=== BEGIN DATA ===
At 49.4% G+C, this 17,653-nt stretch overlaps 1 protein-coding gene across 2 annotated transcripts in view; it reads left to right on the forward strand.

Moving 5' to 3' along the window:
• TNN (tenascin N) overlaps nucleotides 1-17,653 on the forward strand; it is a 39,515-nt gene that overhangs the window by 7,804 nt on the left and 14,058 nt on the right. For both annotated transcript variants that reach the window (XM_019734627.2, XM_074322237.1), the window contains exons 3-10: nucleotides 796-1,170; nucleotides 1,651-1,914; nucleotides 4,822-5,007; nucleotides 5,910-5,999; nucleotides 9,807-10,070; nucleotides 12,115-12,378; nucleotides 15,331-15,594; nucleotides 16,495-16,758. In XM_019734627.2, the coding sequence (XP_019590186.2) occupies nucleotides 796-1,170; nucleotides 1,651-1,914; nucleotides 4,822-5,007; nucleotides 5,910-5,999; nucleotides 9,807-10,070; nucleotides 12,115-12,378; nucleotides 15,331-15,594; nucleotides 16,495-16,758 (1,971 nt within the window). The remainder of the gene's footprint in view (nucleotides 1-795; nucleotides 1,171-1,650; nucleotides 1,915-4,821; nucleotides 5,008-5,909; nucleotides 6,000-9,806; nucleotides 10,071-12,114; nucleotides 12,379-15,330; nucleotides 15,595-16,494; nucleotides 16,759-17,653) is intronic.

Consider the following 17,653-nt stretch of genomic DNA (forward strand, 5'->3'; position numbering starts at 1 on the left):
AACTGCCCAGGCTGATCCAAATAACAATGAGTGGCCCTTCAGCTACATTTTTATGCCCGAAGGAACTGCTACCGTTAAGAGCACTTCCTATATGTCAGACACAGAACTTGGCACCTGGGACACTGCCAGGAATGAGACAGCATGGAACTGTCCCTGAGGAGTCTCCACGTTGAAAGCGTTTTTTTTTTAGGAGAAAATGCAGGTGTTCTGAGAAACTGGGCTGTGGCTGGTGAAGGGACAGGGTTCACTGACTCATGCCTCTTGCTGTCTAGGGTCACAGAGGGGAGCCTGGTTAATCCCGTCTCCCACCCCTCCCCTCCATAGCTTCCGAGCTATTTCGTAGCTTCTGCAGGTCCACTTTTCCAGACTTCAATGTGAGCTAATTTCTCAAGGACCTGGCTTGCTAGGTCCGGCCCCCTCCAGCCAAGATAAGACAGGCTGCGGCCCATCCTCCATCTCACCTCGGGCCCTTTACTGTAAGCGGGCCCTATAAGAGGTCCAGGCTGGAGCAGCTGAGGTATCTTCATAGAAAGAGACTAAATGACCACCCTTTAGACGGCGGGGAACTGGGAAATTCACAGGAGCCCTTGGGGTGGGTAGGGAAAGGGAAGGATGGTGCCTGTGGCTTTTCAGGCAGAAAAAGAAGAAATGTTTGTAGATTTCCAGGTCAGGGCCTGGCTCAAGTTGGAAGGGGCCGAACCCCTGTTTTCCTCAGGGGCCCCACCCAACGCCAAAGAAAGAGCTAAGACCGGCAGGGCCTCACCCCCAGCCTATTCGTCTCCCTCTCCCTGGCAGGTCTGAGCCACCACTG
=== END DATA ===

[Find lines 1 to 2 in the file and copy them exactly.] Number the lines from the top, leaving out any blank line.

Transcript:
At 49.4% G+C, this 17,653-nt stretch overlaps 1 protein-coding gene across 2 annotated transcripts in view; it reads left to right on the forward strand.

Moving 5' to 3' along the window: